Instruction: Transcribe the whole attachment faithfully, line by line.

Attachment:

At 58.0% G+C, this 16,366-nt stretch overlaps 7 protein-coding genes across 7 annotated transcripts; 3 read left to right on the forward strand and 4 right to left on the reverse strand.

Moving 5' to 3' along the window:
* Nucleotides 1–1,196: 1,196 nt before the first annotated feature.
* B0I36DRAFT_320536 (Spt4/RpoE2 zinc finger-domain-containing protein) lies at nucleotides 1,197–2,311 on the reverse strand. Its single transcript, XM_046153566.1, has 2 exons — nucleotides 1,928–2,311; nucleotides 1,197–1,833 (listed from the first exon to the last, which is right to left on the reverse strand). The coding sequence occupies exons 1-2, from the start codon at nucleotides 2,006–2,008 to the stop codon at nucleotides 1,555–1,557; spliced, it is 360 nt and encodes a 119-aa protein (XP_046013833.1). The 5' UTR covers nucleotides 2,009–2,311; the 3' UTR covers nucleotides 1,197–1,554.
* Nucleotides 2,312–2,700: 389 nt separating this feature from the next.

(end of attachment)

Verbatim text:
At 58.0% G+C, this 16,366-nt stretch overlaps 7 protein-coding genes across 7 annotated transcripts; 3 read left to right on the forward strand and 4 right to left on the reverse strand.

Moving 5' to 3' along the window:
* Nucleotides 1–1,196: 1,196 nt before the first annotated feature.
* B0I36DRAFT_320536 (Spt4/RpoE2 zinc finger-domain-containing protein) lies at nucleotides 1,197–2,311 on the reverse strand. Its single transcript, XM_046153566.1, has 2 exons — nucleotides 1,928–2,311; nucleotides 1,197–1,833 (listed from the first exon to the last, which is right to left on the reverse strand). The coding sequence occupies exons 1-2, from the start codon at nucleotides 2,006–2,008 to the stop codon at nucleotides 1,555–1,557; spliced, it is 360 nt and encodes a 119-aa protein (XP_046013833.1). The 5' UTR covers nucleotides 2,009–2,311; the 3' UTR covers nucleotides 1,197–1,554.
* Nucleotides 2,312–2,700: 389 nt separating this feature from the next.